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Remember when iconic, fictional Carrie Bradshaw decides to pay Big’s ex a visit? When Carrie discovers that Barbara is part of a children’s book publishing unit, she famously makes up a story, about dear Little Cathy.

Barbara: What makes Little Cathy special?

Carrie: Well, she’s got these magic cigarettes….Little Cathy and her magic cigarettes. Whenever she lights up, she can go anywhere in the whole wide world…Arabia, New Jersey…

Barbara: You want to write a children’s book about smoking?

Carrie: It’s a children’s book for adults.

Barbara: You’re outrageous. I love it!

Jeff Kinney has probably without doubt succeeded where Carrie failed. Wimpy kid, Greg Heffley is a hit, among the kids.

I saw my first Wimpy Kid book in an eight year old’s book shelf. He was a collector and was looking forward to the release of the latest book in the series. I spent a few seconds flipping through the book and decided the format looked interesting. I was also curious about eight year olds’ reading preferences (the parent in me speaking). And so when I saw a rare Wimpy Kid book lurking on the bookshelves of the local library, I considered myself fortunate that it was not on hold for some kid, and checked it out right away. I happen to like sardonic humor, and all the cynicism and sarcasm was not totally lost on me. Middle school, high school or even college, tend not to be the shiniest years for many adults, and (for some) it can perhaps be funny reminiscing about all the fun times when some of us were pimply, gauche adolescents trying desperately to be cool (or not to be uncool).

While I found the book funny, funny enough that I would consider reading another book in the series, I also felt uncomfortable that this was being marketed as a children’s book. I can’t really put my finger on it – there is nothing that screams ‘inappropriate’ to me, but somehow an adult’s recollection of middle school misery, funny as it may be, may not necessarily be suitable for middle schoolers. I can imagine that many kids would ‘identify’ with Greg – who doesn’t like to read ‘classics’ like Little Women, likes to spend most of his time either playing video games or sleeping, is socially awkward, is beginning to find the opposite sex attractive, who is lazy and doesn’t like to eat his vegetables. In other words, he is not particularly likeable. He, however, does seem to be wise beyond his years (not in a very good way) and has a dry sense of humor that is perhaps somewhat unusual for kids his age (or not?).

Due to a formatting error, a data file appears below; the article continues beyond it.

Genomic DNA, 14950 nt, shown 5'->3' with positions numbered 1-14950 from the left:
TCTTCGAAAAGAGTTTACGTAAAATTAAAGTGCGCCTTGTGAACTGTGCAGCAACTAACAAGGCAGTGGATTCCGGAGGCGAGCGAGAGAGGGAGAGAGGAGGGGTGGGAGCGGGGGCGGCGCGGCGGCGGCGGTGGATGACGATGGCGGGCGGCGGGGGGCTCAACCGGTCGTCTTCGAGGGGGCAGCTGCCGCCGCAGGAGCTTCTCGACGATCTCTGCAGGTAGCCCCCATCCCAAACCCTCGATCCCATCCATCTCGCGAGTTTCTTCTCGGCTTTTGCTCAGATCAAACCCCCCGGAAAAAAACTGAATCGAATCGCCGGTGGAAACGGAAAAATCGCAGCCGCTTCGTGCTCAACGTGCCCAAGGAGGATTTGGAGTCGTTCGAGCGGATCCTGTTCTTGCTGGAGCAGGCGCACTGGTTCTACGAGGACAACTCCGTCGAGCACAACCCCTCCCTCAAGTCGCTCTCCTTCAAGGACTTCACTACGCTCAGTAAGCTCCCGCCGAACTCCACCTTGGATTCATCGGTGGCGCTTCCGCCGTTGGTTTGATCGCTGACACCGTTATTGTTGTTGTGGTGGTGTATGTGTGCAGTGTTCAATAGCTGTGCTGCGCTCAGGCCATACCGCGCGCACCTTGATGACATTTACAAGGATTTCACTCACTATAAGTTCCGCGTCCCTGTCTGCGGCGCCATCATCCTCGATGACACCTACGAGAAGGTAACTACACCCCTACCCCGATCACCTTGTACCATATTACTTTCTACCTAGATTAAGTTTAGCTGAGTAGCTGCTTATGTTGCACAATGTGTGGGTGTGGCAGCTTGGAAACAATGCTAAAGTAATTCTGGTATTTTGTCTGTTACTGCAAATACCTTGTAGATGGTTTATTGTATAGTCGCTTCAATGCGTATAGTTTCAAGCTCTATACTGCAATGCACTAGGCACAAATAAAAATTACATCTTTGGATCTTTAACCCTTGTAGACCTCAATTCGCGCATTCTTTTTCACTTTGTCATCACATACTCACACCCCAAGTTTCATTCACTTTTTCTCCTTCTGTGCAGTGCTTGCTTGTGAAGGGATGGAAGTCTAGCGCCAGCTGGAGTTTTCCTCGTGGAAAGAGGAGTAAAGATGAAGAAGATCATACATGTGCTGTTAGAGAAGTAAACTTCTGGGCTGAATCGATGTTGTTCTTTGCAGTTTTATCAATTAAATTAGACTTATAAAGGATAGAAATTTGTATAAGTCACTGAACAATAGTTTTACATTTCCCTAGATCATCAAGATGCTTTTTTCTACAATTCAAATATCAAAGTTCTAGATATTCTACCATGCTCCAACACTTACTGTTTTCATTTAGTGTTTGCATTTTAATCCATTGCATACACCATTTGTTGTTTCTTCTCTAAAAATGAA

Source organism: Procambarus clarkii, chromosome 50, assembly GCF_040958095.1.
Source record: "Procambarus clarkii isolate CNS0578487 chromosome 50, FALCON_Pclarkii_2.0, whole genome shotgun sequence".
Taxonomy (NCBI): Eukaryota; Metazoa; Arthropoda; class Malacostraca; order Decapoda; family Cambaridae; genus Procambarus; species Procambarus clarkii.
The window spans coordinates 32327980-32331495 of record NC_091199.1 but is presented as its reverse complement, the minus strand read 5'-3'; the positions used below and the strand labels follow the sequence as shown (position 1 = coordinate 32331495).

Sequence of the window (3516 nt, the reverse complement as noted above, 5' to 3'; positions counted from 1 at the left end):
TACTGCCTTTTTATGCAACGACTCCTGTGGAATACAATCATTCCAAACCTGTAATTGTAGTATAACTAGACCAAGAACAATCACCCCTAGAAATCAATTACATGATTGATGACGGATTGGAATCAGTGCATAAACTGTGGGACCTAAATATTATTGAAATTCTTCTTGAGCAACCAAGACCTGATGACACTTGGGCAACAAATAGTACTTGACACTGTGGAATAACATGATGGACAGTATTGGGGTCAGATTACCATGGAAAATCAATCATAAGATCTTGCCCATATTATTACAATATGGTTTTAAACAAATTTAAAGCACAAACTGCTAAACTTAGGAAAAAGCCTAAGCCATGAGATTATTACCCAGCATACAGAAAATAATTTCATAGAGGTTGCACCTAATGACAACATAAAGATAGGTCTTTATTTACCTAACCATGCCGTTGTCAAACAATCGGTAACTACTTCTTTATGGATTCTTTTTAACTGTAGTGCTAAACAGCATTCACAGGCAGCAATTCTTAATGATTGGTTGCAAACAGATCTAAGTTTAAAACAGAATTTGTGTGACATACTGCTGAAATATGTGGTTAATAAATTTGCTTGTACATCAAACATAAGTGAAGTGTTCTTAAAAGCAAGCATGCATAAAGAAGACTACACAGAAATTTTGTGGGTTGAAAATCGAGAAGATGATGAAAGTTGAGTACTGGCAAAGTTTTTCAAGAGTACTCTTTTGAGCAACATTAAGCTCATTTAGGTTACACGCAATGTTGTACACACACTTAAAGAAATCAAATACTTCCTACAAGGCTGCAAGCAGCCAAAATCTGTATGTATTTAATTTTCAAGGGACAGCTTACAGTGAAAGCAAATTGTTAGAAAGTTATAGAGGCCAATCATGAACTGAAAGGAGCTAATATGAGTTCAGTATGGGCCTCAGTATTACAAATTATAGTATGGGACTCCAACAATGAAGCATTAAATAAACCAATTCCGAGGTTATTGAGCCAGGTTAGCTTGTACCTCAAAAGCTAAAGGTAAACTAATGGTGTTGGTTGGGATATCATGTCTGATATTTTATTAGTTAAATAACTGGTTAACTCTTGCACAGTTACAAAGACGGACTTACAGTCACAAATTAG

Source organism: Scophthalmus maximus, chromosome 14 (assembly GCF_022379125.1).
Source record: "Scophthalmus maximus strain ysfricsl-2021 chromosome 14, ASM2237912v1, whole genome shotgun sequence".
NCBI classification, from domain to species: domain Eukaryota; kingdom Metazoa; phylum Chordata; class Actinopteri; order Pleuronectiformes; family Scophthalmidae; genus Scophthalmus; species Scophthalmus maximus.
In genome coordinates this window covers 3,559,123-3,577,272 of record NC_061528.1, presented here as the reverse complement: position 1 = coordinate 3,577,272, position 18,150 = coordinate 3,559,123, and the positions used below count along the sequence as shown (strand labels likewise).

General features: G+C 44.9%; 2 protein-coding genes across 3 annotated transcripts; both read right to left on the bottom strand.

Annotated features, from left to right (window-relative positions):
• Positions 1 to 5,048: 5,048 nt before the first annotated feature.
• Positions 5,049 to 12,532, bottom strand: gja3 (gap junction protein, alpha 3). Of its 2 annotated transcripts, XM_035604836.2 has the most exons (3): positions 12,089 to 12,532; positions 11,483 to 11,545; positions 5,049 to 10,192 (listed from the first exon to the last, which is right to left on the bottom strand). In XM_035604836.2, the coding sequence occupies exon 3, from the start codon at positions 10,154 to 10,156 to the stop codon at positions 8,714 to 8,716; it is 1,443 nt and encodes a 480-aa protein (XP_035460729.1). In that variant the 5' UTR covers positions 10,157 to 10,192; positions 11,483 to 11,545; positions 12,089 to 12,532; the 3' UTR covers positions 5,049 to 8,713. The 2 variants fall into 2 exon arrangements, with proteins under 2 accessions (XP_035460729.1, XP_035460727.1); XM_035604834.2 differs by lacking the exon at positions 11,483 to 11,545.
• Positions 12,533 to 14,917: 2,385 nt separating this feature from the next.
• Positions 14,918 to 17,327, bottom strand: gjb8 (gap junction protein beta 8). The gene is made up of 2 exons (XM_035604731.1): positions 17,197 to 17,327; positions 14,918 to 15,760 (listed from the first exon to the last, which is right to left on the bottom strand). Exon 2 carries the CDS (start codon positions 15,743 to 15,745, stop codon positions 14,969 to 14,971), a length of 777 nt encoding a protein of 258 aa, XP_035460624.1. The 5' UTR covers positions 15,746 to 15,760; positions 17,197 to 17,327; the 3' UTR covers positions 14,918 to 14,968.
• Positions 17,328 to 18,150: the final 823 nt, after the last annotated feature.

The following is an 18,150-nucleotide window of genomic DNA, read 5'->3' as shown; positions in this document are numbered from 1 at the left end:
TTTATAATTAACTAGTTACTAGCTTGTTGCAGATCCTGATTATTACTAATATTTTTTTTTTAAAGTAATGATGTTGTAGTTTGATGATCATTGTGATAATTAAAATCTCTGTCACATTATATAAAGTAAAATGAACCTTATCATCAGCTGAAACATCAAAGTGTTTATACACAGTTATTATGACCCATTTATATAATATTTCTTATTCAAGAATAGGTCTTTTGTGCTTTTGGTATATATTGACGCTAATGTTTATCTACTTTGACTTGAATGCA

I found out the reason Mom took us to the water park today: It was half price for families.

I don’t believe that protagonists have to be particularly pleasant – in fact wicked can be spectacularly funny. I also don’t believe that all books have to dole out life lessons. But I am an adult.

I understand that my memories of being a child are from over a decade ago, and that reading and other entertainment preferences for children have since then evolved. But I am not sure I want my child to appreciate this kind of dry humor so early in life – it seems that it would be tantamount to losing one’s childhood. I would be very sad indeed if children these days bid a premature farewell to childhood even before they hit their tenth birthdays. Though the book does deal with real feelings that many of us go through: wanting to be popular, being aware of what one has and what one does not have, wanting to go up against parental authority, feeling misunderstood; I am not sure if the book would really help a child deal with these feelings, other than reinforce the idea that unpleasantness and laziness can be cool.

On the other hand, if I was a kid growing up today, I’m sure I would feel that the adult in me was being unjustifiably paranoid. After all, the book is funny.

The series is certainly a good candidate for summer reading for young adults (I am still not sure it is suitable for children), especially if they are not a big fan of the Reading is Fun club. They might not read their Little Women, but they’ll gladly read the Diary.